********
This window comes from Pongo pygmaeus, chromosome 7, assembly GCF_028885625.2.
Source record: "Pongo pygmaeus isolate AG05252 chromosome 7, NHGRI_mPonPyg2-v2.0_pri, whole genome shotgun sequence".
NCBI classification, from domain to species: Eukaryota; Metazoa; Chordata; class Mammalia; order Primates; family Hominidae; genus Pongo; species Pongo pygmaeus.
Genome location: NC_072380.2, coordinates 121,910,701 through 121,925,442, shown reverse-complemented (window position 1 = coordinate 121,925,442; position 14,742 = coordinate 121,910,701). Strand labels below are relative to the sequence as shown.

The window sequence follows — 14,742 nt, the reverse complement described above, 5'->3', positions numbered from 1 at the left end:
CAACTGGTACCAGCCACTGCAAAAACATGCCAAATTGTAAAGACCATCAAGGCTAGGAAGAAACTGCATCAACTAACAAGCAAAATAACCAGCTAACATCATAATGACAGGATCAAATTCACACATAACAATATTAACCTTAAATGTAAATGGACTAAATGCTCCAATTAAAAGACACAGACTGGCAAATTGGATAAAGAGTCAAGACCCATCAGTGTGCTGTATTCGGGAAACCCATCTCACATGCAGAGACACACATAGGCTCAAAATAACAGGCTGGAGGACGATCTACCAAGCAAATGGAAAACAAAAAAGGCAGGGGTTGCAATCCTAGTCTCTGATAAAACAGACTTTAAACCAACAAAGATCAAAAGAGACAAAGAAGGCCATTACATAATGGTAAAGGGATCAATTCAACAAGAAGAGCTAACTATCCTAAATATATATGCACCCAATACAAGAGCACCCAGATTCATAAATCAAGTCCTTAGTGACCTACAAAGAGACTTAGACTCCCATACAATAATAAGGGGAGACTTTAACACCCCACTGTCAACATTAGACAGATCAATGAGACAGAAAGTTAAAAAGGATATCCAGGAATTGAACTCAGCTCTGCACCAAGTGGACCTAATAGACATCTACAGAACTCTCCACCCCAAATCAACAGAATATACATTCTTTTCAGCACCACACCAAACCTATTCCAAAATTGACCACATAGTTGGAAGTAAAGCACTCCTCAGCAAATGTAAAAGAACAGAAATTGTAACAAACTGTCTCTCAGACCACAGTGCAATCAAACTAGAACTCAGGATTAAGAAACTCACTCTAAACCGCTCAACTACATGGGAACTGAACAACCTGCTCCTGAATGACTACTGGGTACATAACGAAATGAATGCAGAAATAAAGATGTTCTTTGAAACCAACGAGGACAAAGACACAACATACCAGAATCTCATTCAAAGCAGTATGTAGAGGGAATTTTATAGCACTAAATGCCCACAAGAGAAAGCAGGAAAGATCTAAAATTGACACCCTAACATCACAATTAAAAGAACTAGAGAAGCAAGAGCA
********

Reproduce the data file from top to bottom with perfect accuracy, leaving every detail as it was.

This window comes from Pongo pygmaeus, chromosome 7, assembly GCF_028885625.2.
Source record: "Pongo pygmaeus isolate AG05252 chromosome 7, NHGRI_mPonPyg2-v2.0_pri, whole genome shotgun sequence".
NCBI classification, from domain to species: Eukaryota; Metazoa; Chordata; class Mammalia; order Primates; family Hominidae; genus Pongo; species Pongo pygmaeus.
Genome location: NC_072380.2, coordinates 121,910,701 through 121,925,442, shown reverse-complemented (window position 1 = coordinate 121,925,442; position 14,742 = coordinate 121,910,701). Strand labels below are relative to the sequence as shown.

The window sequence follows — 14,742 nt, the reverse complement described above, 5'->3', positions numbered from 1 at the left end:
CAACTGGTACCAGCCACTGCAAAAACATGCCAAATTGTAAAGACCATCAAGGCTAGGAAGAAACTGCATCAACTAACAAGCAAAATAACCAGCTAACATCATAATGACAGGATCAAATTCACACATAACAATATTAACCTTAAATGTAAATGGACTAAATGCTCCAATTAAAAGACACAGACTGGCAAATTGGATAAAGAGTCAAGACCCATCAGTGTGCTGTATTCGGGAAACCCATCTCACATGCAGAGACACACATAGGCTCAAAATAACAGGCTGGAGGACGATCTACCAAGCAAATGGAAAACAAAAAAGGCAGGGGTTGCAATCCTAGTCTCTGATAAAACAGACTTTAAACCAACAAAGATCAAAAGAGACAAAGAAGGCCATTACATAATGGTAAAGGGATCAATTCAACAAGAAGAGCTAACTATCCTAAATATATATGCACCCAATACAAGAGCACCCAGATTCATAAATCAAGTCCTTAGTGACCTACAAAGAGACTTAGACTCCCATACAATAATAAGGGGAGACTTTAACACCCCACTGTCAACATTAGACAGATCAATGAGACAGAAAGTTAAAAAGGATATCCAGGAATTGAACTCAGCTCTGCACCAAGTGGACCTAATAGACATCTACAGAACTCTCCACCCCAAATCAACAGAATATACATTCTTTTCAGCACCACACCAAACCTATTCCAAAATTGACCACATAGTTGGAAGTAAAGCACTCCTCAGCAAATGTAAAAGAACAGAAATTGTAACAAACTGTCTCTCAGACCACAGTGCAATCAAACTAGAACTCAGGATTAAGAAACTCACTCTAAACCGCTCAACTACATGGGAACTGAACAACCTGCTCCTGAATGACTACTGGGTACATAACGAAATGAATGCAGAAATAAAGATGTTCTTTGAAACCAACGAGGACAAAGACACAACATACCAGAATCTCATTCAAAGCAGTATGTAGAGGGAATTTTATAGCACTAAATGCCCACAAGAGAAAGCAGGAAAGATCTAAAATTGACACCCTAACATCACAATTAAAAGAACTAGAGAAGCAAGAGCA